Next-Gen Skillz: Killzone, The Last of Us, and Babies
Being a gamer parent is hard.
When you have a kid, you devote yourself to providing the best possible life for them, and that often means sacrificing things for yourself. As a gamer, that often means you must step away from gaming for a while in order to establish a routine and consistency for your child. But if gaming is high enough on your priority list and you are fortunate enough to have a baby that sleeps fairly well at night, you’ll still have a couple hours in the evening to get your fix.
So this is the life of the gaming parent.
Relegated to your basement or TV room in the dead of night, when the whole house is quiet. You put on headphones so as not to wake the baby, settle into your favorite chair, and let a game take you into another world… with the baby monitor sitting next to the TV so you know when you must return to reality.
At first, this new (and often interrupted) routine of gaming was very frustrating and hard for me to handle. When you’re used to cranking the surround sound system with bass that shakes the whole house, even a great set of headphones is just… different. When you’re used to marathon gaming sessions on a Friday night that keep you up until two in the morning, getting up to rock the baby back to sleep in the middle of a Killzone: Shadow Fall match and calling it quits at 10:30 because you know you need to get some sleep is just… different.
And different isn’t necessarily a bad thing. Having a baby is an amazing, transformative experience, and it’s the best thing that’s ever happened to me. But gaming has remained a priority for me, and though I don’t get to play nearly as much as I used to or in the same way that I used to, I think I’ve learned to appreciate my experiences a little more.
Take The Last of Us for example.
First of all, the whole dynamic of Joel and Ellie, the father/daughter relationship that it turns out to be, really hits home as a father. This game touched me in a way no other game ever has, and I know it wouldn’t have had the same experience if I wasn’t a parent. But in addition to the emotional connection, it took me three weeks to beat the game, simply because I only had a couple hours a night to play - if I was lucky. But spending this much time playing it really made me appreciate what it was. Returning to the decaying world that Naughty Dog created day after day was truly special, and it’s an experience I would not have had if I’d just plowed through the game in a weekend.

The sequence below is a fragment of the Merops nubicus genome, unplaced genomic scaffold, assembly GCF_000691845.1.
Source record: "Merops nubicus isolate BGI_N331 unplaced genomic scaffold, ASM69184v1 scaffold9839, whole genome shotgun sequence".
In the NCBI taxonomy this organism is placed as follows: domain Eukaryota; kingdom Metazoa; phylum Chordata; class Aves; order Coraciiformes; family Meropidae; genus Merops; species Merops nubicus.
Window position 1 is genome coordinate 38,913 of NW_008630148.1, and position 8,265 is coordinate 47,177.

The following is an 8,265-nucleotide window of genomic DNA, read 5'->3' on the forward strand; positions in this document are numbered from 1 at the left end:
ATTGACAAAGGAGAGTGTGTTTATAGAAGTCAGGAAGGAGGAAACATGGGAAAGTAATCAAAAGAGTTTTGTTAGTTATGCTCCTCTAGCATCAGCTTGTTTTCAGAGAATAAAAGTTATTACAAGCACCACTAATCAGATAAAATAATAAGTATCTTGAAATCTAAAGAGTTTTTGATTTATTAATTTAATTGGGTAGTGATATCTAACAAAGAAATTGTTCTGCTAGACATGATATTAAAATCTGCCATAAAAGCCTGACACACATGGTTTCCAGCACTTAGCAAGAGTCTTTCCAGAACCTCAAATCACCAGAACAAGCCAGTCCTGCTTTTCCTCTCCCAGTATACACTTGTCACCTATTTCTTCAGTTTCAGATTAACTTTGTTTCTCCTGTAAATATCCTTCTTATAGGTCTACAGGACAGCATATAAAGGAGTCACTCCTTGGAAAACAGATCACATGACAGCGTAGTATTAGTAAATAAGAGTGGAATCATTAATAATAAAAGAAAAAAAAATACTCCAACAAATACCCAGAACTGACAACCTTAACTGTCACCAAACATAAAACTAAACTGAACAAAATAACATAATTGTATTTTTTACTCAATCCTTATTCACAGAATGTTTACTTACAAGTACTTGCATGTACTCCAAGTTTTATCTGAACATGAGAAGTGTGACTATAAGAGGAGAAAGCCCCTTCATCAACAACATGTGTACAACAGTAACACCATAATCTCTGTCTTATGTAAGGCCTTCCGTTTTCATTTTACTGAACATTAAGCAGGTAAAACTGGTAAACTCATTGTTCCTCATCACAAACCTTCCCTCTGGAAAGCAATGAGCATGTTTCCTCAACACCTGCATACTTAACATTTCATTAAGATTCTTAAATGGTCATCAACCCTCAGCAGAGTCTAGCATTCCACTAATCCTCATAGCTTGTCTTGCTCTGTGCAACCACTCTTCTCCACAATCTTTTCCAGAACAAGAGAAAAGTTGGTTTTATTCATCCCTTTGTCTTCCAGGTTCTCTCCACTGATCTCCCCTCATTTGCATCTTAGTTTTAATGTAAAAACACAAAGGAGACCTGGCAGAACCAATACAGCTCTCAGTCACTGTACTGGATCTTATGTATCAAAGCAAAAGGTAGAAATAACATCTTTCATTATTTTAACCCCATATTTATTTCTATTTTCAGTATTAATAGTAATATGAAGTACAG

But not being able to plow through games does present a problem in some instances. For example, in first-person shooters like Battlefield and Call of Duty, or even MMOs like Rift or Lord of the Rings Online, not being able to play consistently and develop my skills means that in online matches or when grouping with friends, I am not a very good teammate. Fortunately, I have good friends to play with who don’t care that I stink, but when playing random matches online, it’s often hard to be the one guy on your team that keeps getting worked over.
But all in all, being a late-night gamer with one eye on the baby monitor isn’t all bad. I still get time to play, I still have time to write, and more importantly, I get to play with a beautiful baby girl every day. The rewards for introducing a child into your world, despite the reduced time for gaming, are indescribable. And who knows, maybe my kids will grow into gamers, too? Then we’ll be able to share these experiences over the years together, and I won’t have to go online to get worked over in a multiplayer game. My daughters will be able to do that while sitting right next to me.
It's already fun seeing how video games are affecting my kids. My oldest daughter is five years old today, and she already collects Skylanders toys even though she's never played the game. She likes the Dovahkiin necklace I wear around my neck because she likes watching me fight Dragons in Skyrim. And she's already discovered the joys of the original Super Mario Bros., thanks the downloading it on the Wii.
As she gets a little older, I can't wait to teach her why games are so important to me, and how they've impacted my life. But more importantly, I can't wait to spend time with someone who thinks the world of me while taking part in my favorite pastime.
Life is pretty good as a gamer dad, and it's only going to get better.